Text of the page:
When purified, it glows with an unearthly light. You can’t go “chemical free” and try to escape it. It’s part of our bones and it forms the backbone of our DNA. A tool for good, a tool of war, essential for gardening, and infamous as a pesticide; phosphorus is truly an amazing element. Amazing too, are the stories about it’s discovery and our history with using it. Many of the stories in The 13th Element by John Emsley (2000, John Wiley & Sons), from the alchemist’s bench to the murderer’s kitchen, are well-suited to reading on a Halloween eve.
From the nightmare inspiring stories about the Gnandenshuss, “the shot of grace” used for people splattered with burning phosphorus after air raids in Hamburg, Germany, to the origins of the Salvation Army, Emsley holds our attention with continual surprise and a well-researched history.
As a child I cried in sympathy when I read Hans Christian Anderson’s “Little Match Girl,” a story of a little match girl freezing to death on a cold winter night. Little did I know the match girls were real. The Royal College of Surgeons even has a display of their jaw bones that illustrates the torture derived from their profession. Emsley tells the sad story of one match girl:
When she was twenty-four one of her wisdom teeth started to ache and, eventually, it got so bad that she visited a local dentist. He could see it was too decayed to be filled and pulled it out. The cavity it left behind refused to heal and, after a few days, it began to discharge a vile-tasting pus which gradually became worse until it sometimes oozed from her nose. Still she worked on at the match factory. Eventually her jawbone became exposed and one day a piece of it came away.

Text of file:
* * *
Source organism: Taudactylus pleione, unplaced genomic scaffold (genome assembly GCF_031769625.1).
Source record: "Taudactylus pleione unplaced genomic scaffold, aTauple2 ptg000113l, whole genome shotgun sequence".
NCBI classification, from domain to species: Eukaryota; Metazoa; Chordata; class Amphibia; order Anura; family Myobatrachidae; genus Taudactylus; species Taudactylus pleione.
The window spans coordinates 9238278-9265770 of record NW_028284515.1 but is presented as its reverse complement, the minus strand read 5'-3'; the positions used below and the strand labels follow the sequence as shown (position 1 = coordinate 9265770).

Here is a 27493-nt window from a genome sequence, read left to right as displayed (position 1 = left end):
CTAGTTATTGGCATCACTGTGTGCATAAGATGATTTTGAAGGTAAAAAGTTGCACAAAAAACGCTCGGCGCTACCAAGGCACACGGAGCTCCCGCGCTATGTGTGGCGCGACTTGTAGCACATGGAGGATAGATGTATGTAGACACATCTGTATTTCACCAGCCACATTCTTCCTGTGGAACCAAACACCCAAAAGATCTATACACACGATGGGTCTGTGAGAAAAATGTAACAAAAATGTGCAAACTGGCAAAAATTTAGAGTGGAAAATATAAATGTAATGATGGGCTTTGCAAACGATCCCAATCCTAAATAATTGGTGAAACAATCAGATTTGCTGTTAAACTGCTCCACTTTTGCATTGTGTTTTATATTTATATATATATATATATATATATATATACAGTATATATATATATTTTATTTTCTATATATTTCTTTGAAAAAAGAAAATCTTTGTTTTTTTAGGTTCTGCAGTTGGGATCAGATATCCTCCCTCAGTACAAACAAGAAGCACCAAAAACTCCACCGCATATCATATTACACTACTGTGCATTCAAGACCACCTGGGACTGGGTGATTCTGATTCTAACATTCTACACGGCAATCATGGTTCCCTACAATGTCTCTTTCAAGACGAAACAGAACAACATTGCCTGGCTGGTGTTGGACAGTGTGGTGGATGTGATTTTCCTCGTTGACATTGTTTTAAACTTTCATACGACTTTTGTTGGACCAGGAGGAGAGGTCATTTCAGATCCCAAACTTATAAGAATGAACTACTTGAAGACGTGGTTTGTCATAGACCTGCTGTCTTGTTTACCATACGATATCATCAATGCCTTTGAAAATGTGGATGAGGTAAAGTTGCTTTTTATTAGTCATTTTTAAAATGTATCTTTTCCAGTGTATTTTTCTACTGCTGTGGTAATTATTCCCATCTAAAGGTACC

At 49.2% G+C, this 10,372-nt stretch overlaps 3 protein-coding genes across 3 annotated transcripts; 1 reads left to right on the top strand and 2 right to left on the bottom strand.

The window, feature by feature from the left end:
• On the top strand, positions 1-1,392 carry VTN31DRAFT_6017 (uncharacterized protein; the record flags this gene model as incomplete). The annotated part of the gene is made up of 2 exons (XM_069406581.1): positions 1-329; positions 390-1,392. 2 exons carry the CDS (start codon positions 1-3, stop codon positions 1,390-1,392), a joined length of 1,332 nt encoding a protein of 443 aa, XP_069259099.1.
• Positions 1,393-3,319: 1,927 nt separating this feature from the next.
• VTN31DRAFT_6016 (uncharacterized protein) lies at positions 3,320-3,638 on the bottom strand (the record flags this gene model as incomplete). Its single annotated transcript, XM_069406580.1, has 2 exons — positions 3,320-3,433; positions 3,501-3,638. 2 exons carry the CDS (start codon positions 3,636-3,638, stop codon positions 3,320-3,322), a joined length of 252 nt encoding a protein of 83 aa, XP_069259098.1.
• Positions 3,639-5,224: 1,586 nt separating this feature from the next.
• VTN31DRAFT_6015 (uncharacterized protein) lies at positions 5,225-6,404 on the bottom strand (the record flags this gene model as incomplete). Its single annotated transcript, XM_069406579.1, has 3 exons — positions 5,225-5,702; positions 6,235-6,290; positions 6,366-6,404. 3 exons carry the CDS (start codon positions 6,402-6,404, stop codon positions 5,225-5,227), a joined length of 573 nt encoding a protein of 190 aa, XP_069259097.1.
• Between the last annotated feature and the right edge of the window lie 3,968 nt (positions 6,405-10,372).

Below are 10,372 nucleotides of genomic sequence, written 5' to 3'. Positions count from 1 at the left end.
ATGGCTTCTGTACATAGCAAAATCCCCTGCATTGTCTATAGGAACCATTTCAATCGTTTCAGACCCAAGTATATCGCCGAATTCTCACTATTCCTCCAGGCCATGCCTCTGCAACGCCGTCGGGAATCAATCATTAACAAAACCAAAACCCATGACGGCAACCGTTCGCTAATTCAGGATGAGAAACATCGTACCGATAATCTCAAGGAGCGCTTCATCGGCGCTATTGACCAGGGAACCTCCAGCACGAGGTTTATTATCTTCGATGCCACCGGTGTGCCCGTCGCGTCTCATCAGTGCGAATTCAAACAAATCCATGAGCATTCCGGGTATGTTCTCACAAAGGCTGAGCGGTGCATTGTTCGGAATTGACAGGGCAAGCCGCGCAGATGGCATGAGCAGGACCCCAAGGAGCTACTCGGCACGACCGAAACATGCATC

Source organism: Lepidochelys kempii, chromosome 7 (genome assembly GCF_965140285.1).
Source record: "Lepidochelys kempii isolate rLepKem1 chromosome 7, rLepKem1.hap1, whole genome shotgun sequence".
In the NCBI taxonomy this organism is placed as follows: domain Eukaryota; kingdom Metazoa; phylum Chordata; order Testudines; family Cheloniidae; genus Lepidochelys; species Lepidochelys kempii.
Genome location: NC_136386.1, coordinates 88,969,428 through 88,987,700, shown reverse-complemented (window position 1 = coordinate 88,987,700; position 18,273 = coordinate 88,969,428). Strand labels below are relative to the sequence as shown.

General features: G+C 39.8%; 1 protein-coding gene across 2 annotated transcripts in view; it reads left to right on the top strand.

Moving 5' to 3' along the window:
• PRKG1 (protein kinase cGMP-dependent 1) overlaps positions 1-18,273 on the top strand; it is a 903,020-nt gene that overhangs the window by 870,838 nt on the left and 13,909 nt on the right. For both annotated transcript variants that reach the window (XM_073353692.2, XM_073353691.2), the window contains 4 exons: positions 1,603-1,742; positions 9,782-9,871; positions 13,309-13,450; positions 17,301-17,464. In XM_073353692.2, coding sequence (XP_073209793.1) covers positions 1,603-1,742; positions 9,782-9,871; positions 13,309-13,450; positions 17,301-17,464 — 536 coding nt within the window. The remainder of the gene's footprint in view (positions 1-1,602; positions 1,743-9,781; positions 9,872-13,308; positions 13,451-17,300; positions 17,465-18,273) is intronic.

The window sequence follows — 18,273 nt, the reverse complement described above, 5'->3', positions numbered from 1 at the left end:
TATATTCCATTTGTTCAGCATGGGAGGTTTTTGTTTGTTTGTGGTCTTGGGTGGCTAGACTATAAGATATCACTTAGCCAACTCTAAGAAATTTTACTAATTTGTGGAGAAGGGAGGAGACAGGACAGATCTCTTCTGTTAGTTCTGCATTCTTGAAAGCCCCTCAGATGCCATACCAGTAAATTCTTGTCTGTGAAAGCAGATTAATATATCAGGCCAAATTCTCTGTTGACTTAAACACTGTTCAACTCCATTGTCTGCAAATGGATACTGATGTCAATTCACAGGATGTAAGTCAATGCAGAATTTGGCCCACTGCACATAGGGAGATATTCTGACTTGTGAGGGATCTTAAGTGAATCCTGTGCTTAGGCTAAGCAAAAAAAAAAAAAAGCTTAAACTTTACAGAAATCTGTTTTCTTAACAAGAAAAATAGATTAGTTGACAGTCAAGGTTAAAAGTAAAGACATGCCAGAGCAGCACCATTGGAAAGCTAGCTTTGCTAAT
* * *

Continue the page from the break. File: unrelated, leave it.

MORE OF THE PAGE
She had phosphorus necrosis…
It’s an amazing story and the connection with the Salvation Army is amazing as well. I never knew that they began in part from a desire to make matches with humanity.
As for spontaneous human combustion, Emsley meticulously researches cases where it might have happened. And finds in phosphorus, a possible, although he says unlikely, explanation.
Diphosphane, P2H4, is a flammable gas used in distress rockets and self-igniting flares. It can be produced in the human gut, in small amounts, and could, possibly be the culprit.
Phosphorus could also be the agent responsible for ghostly figures and unexplained lights that flit across the bogs at night and inhabit swampy graveyards. In 1993, microbiologists found that bacteria can make phosphane and diphosphane. In swampy areas, where archea make flammable methane, this could lead to flares of light and the appearance of ghostly sights.
1. Roels J, Verstraete W. “Biological formation of volatile phosphorus compounds.” Bioresour Technol. 2001 Sep;79(3):243-50.